Hot social media site Pinterest allows users to "pin" images to their page. But are those images copyright violations?
The Pinterest Terms of Service, as explained by photographer and lawyer Kirstin Kowalski, shifts all legal blame for copyright violations to users. Since the Pinterest process is to collect images users find rather than create, their entire business model seems to some as illegal as music and video pirates.
Arguing for the other side, Fair Use guidelines seem to allow low-res thumbnail photos, and the use of images for education and satire. But since "inspiration boards" often use high-res images, they could be getting into legally hotter water. If challenged, Pinterest can follow DMCA takedown rules to avoid liability, and point lawyers directly to the user who posted the content.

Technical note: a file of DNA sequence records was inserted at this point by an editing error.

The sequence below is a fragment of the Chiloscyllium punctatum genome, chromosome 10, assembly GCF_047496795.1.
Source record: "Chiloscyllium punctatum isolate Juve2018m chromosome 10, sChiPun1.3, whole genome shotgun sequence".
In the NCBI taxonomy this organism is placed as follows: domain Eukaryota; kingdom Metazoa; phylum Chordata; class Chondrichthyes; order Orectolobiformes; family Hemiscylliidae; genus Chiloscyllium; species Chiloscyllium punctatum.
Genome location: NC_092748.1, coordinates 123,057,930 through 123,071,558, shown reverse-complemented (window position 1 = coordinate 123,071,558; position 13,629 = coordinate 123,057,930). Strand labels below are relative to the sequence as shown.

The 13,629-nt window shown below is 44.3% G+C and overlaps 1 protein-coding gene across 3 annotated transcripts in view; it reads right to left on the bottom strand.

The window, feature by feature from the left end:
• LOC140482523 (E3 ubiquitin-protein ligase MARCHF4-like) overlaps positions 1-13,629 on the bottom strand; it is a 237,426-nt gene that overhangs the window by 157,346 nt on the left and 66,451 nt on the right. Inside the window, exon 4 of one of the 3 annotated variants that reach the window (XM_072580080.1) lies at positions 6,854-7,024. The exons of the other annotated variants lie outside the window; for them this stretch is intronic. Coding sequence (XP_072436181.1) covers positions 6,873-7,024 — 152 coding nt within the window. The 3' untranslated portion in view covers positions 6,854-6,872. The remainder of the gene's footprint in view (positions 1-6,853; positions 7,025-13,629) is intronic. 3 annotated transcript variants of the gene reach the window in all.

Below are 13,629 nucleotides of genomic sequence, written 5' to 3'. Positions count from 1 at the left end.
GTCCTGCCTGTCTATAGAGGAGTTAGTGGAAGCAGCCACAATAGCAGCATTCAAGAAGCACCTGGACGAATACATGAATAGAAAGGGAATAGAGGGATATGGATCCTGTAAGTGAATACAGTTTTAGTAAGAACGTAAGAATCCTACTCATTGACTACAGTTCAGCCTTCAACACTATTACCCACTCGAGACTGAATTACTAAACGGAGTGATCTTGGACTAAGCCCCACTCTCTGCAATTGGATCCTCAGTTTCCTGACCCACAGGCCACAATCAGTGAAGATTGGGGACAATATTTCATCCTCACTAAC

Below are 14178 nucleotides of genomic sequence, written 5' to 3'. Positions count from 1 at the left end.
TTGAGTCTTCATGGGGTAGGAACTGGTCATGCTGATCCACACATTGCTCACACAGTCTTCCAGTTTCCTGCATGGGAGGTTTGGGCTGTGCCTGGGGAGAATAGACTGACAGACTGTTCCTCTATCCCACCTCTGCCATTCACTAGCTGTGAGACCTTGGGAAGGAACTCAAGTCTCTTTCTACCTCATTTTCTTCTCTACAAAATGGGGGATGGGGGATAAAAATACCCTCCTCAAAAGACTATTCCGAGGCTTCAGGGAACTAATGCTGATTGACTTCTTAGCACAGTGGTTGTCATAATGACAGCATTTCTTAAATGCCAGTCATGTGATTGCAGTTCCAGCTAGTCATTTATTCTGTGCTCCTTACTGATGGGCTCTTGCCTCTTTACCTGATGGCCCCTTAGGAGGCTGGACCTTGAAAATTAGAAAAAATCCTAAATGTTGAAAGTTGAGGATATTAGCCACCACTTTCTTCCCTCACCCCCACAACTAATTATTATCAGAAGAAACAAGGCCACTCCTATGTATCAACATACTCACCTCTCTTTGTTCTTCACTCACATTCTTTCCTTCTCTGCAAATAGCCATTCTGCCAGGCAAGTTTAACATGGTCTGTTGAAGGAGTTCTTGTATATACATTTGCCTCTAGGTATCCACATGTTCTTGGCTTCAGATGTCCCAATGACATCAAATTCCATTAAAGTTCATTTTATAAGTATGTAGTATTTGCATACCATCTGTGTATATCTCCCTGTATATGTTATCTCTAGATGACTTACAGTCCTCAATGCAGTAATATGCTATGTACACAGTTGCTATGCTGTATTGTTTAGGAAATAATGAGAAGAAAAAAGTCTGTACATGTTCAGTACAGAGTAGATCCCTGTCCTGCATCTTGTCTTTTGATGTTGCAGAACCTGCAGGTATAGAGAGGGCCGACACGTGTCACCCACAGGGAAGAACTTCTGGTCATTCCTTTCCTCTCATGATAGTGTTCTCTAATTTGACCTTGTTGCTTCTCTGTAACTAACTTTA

It’s like everything of the WWW. Everything on it is basically copy write and we don’t have any authority to use any of it!
Dawn on ddkportraits.com
I see an alarming amount of ‘sharing’/'pinning’ etc. that does not even mention original source.
Kathleen Neff on ddkportraits.com
Etsy added a “Pin it” button to all of our shop items, without any kind of public announcement or agreement with us. I’m extremely annoyed with that, since there is no way for us to deactivate it, and I do not want my art on Pinterest at all.
Valerie G on ddkportraits.com
Fair Use all the way
Google was actually sued over image search and won — the 9th Circuit found that the search functionality was a transformative fair use. The images were no longer being used for entertainment, for for the retrieval of information.
Nilay Patel on theverge.com
I think people feel like it has to be legal – they couldn’t do it otherwise. But I have a feeling we’d all better be taking this seriously.